Christians in America must answer for the many ways that they do not identify with the way of Jesus or answer his call for justice. Far too many are wishy-washy, fifty-fifty, feigning laryngitis and pretending they cannot find their voice to answer the blood calling from the ground. Still, I must ask: Were you there for sweet Elijah McClain, who went to the store for snacks but never made it back home? Were you there for Ahmaud Arbery, stopped in his tracks while jogging? Were you there when they shot Breonna Taylor in her own home after midnight? Were you there when they choked the life out of George Floyd? When bowed heads at Mother Emanuel AME Church were filled with bullets? When supermarket shoppers in Buffalo, New York, were murdered in the aisles? Because if we aren’t there for them, then why are we here? If these deaths don’t affect you personally, how can we talk about being one nation, let alone the one body of Christ?
Word made flesh, Jesus is God on the ground, on the move, where the injustice is. Jesus is in the thick of it. Jesus is God face to face, in places we think he wouldn’t be caught dead and with the last people we would picture him with. As his disciples, we should be close on his heels and always be found in his company – no matter who he is keeping company with.
Unfortunately, instead of being known for “sharing all things in common” as the first Christians were, American Christians are known for shoving select scriptures down people’s throats. Nauseated by this and no longer wanting to be associated with the likes of such Christians, many followers of Jesus have left the church building and are looking for him elsewhere. They know that he is found in community: at shared tables, at sickbeds, and at gravesides; with tortured souls; with those who secretly are interested yet don’t want to be seen with him; with women and children.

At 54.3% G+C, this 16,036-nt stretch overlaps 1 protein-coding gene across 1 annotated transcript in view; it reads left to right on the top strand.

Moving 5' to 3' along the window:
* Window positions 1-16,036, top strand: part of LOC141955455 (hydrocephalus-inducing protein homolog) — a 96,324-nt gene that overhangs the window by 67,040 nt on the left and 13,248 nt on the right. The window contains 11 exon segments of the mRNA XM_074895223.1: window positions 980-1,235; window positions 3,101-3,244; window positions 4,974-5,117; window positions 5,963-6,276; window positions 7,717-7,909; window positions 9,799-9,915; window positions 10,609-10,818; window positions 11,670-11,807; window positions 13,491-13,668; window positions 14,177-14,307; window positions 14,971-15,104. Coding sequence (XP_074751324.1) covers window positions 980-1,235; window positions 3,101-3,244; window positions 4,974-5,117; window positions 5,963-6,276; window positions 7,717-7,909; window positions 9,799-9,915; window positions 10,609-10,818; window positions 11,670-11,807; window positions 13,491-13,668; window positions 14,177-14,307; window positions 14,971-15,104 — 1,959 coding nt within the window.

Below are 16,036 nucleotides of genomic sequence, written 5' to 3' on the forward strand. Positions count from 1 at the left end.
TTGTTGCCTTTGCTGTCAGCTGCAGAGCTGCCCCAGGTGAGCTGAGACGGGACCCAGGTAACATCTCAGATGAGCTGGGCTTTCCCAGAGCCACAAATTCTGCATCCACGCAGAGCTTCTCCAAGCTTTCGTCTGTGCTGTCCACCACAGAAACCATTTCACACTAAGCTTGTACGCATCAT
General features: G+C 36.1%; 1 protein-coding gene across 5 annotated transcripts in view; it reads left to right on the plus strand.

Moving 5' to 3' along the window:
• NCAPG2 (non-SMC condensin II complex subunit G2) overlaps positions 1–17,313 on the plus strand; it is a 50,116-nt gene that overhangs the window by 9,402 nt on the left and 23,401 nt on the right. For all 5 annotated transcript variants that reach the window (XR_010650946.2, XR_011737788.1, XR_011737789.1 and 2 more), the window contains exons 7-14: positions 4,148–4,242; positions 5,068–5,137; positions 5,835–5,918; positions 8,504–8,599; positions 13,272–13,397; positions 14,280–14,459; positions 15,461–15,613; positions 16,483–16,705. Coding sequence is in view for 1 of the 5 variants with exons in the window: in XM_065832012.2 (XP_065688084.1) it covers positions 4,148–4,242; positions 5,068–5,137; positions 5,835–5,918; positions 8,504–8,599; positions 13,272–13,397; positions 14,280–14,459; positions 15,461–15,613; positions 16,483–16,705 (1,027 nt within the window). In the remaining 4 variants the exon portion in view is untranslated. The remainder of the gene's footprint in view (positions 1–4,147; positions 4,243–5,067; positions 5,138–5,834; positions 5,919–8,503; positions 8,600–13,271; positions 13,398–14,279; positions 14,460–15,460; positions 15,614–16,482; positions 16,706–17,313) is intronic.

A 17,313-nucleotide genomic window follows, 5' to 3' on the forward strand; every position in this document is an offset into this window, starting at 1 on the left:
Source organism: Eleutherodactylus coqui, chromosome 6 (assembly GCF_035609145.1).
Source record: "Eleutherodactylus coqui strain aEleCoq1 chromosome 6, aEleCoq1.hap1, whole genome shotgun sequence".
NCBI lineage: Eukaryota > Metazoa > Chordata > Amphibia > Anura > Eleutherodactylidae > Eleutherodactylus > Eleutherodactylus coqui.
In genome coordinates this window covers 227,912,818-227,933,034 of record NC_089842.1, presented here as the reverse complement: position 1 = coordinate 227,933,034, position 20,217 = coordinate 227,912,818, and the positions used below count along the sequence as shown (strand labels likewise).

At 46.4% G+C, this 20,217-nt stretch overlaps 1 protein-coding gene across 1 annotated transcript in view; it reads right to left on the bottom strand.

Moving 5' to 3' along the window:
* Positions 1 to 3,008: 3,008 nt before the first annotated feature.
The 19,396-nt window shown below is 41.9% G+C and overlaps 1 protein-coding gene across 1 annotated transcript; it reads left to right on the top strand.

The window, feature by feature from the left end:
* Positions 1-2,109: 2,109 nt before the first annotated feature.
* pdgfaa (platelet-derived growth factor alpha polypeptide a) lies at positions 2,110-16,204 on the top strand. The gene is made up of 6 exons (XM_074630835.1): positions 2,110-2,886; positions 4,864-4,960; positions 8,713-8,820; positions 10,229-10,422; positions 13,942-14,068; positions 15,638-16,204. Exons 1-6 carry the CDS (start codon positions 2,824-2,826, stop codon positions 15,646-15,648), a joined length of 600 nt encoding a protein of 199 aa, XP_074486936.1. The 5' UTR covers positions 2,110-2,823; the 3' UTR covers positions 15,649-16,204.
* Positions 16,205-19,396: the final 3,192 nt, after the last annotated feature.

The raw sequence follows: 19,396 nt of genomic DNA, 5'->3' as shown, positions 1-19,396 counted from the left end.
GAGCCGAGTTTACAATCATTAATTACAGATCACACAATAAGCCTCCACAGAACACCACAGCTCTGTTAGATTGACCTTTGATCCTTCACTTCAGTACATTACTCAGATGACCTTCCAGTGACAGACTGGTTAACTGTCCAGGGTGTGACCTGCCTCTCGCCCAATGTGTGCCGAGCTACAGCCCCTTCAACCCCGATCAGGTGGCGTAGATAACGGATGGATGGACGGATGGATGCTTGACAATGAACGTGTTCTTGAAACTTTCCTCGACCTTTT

For years, I had searched for a conversation partner who could double as a witness to this gnawing, nagging yearning for authentic being and belonging in Christian community – without the surveillance of race. I wanted to be seen fully, freely, and authentically, apart from “the white gaze.” I needed to prove that it could be done, not just personally but in community. For me, that witness was Clarence Jordan. He made me believe again that there could be more to human being and belonging.
So, as part of my project, which looked at the malformation of Christian community due to the sociopolitical construct of race, I studied Clarence Jordan’s writings and his witness at Koinonia Farm. I wanted to know more about the man who broke the laws of segregation to keep the law of love, which Jesus distilled for us in the Greatest Commandment, to “love your neighbor as yourself” (Matt. 22:39).
On Koinonia Farm’s seventy-fifth anniversary, I walked the grounds and stood just outside Clarence Jordan’s writing shack. I pictured him writing there. I wanted to be close to him, close to someone who kept their convictions even closer. My feet were dug in by then. I looked around and took in his handiwork, pecans on the ground ready to be harvested. His Christian identity was not a card he carried but a role he carried out and acted out in the world, and quite literally planted in the ground.
These observations led me to believe that the churches in North America will either be communal or coffins. There is no life in spaces cut off from entire communities. Churches will either be inclusive or invisible to generations who have no interest in hand-me-down hatreds, exclusionary prejudices, and sacred stereotypes. Going to these churches will make no difference if they offer the same selections and preferences as American society at large.
There is a generation that wants to see something different. And we are willing to go to the ends of the earth, and back in time, to find those who know the way – a way out of racialized identities and hierarchical forms of belonging in a capitalist society. For me and for many others, Clarence Jordan is one of those. A patron saint of community-builders, he still speaks to those who feel called to defy race and its categorized way of living. He inspires us to lay to rest this segregated expression of church and demonstrate a better way.